The reasons for this blog: 1. To provide basic author information for students, teachers, librarians, etc. (Please see sidebar) 2. I think out loud a lot as I work through writing projects, and I'm trying to dump most of those thoughts here rather than on my friends.

Wednesday, December 30, 2009

Was thinking about the Dioscuri hunting down Theseus. This is one place I lose traction in my WIP; I'm not sure what spin to put on it. Yesterday I decided to dig into the subject and really get a grip on the multiple versions of what happened. I was trying to feel out what seemed most reasonable, and (just like when I try to feel out anything to do with Mycenaean thrones and inheritance) it got really confusing.*

Then today I was thinking through yesterday's stuff and realized that although I find it all very interesting, nobody else cares. It would be nearly impossible to get it set down in a story without being boring, and actually I could just boil it down to a sentence where we learn Theseus is dead and skip the rest--and then we're ready to move on. Without all the other stuff, the emphasis would shift to a story point: girls have to keep themselves shut away. This would provide a base for an idea (girls have to control themselves so men don't need to control themselves) that builds as the book moves along. I'm thinking I need to try (once again) to simplify because obviously I could wallow down all these byways for years and never come up with a storyline anybody gives a sh*t about.

*This is boring to everybody but me. I don't advise anybody to keep reading from this point.

Basically the main idea of the Helen/Theseus stories is that Theseus raped/kidnapped Helen, the twins' little sister. So they went after him. Sometimes in the various versions there are little pieces that make you go "Huh? Why's that in there?". Those are the pieces I like to look at, because they're sometimes the pieces that are older or that might be lost bits of history.

In myth the twins are generally considered mariners. (In slightly less exalted mentions they're raiders, kidnappers, rapists, and cattle thieves.) So anyway, I'm thinking if they tailed Theseus to Athens (after all, he was the king of Athens), they would have gone by sea because that was a lot easier.

However, they didn't go straight to Athens. They went to Aphidna, which is kind of north of Athens--it's nearer the far coast of the peninsula thingamajig that makes up Attica (which is where Athens is). Huh? Why would stories say they went around the back way, the long way?

It turns out that Theseus was from that area of Attica, and supposedly Aphidna (in some versions) is where he took Helen. Okay, that makes sense. That's why the twins sacked Aphidna then tailed Theseus to Athens where the Athenians opened the gates to them rather than be sacked themselves.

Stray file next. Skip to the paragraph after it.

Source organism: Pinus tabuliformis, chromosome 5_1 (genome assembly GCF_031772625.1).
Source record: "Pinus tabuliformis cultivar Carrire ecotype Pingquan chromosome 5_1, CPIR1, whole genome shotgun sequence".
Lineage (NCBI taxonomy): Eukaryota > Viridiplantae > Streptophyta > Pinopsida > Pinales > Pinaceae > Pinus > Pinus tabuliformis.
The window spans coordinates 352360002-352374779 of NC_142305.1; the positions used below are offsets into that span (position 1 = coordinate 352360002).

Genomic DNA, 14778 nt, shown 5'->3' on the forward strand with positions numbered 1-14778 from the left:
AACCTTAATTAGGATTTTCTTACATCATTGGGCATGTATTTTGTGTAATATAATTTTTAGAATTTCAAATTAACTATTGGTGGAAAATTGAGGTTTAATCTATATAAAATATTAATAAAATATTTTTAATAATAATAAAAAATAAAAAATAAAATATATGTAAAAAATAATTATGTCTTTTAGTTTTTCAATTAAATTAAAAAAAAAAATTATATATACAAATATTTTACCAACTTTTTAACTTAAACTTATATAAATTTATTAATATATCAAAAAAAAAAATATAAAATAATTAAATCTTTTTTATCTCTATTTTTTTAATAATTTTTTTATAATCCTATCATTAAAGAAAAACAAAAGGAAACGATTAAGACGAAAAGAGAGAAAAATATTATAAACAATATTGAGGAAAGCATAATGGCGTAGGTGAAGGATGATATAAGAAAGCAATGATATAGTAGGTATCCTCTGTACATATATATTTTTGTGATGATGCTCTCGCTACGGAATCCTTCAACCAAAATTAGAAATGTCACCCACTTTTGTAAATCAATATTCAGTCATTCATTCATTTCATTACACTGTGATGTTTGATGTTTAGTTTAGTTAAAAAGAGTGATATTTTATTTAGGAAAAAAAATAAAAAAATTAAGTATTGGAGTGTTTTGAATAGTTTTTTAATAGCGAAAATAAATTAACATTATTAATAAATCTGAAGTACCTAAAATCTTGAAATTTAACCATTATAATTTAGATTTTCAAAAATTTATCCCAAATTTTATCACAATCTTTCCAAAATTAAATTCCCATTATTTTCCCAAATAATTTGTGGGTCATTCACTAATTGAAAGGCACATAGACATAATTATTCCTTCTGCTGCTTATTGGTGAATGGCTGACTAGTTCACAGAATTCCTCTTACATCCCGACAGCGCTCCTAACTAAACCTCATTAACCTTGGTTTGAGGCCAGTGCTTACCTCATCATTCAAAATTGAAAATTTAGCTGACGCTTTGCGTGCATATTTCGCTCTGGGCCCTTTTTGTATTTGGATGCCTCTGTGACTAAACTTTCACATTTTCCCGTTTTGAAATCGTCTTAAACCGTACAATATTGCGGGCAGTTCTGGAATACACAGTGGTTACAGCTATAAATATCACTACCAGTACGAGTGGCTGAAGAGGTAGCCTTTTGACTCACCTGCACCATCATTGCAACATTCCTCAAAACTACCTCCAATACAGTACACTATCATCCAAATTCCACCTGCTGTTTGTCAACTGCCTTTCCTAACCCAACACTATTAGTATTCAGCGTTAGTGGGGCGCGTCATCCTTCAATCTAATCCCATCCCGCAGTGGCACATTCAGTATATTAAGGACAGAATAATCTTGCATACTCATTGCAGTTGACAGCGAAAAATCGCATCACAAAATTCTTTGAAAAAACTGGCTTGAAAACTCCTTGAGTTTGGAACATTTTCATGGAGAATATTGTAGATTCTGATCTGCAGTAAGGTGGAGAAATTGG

But then I see a version where the twins went to Athens not just through Aphidna but by way of Decelea, another place I never heard of. Turns out Decelea is a town near Aphidna. It doesn't appear to be on the way to Athens. It seems to have nothing to do with Athens or Aphidna or Helen. To me it still looks much easier to sail to the coast near Athens and go straight inland. To me it also makes sense that Theseus would take his kidnap victim to his home turf. But Decelea? Huh?

Turns out Decelea is the town at the mountain pass where trade goods (especially grain) from Eboeia had to pass before they could get to Athens.

Eboeia? Huh?

Turns out Eboeia is the looooong island north of Attica. If you look at it on a map, you can see that it totally blocks Attica from most of the Aegean Sea. Maybe Eboeia had a lot of grain of its own to sell, I don't know--but you can also see that anything at all coming from anywhere in the majority of the Aegean would have come either through or around Eboeia, then through Decelea, to get to Athens. Later in life, (this really happened) the Spartans took and held Decelea and this gave them a stranglehold on Athens. Supposedly the Spartans were always nice to Decelea because of Decelean help during the Theseus problems.

(My vague impressions that Athens was really not a very important place in pre-classical times have become a very strong feeling. Apparently Athens had to make do with whatever they could get overland via more important ports.)

So, stories say that the Dioscuri sacked Aphidna and were helped by Decelea and went to Athens where the Athenians invited them in and said, "We don't like Theseus either, so please don't sack us and we'll get a different king." The Dioscuri didn't sack Athens (some say the Athenians bought them off), and the exiled Theseus disappeared from the stories. Except for one story that he went to stay with the king of Skyros (an island off the coast of Eboeia!) and at some point the king of Skyros shoved him off a cliff.

So. Let's say that the point of all this blah-blah-blah is that Theseus is exiled and then killed by the king of Skyros (who after all had daughters, just as the Dioscuri had sisters). Let's say that the twins know he's dead, their vengeance is complete, and that the whole thing is over and done. Nothing left hanging.

Today I was thinking about all this and realized that nobody would care or need to know about the above, except for the last paragraph--the end result. And that led to the thoughts re. sticking to a simple point.

And this is a very good example of why I have trouble with transitions. I have to think through everything step by logical step, then try to figure out what's the important part storywise.

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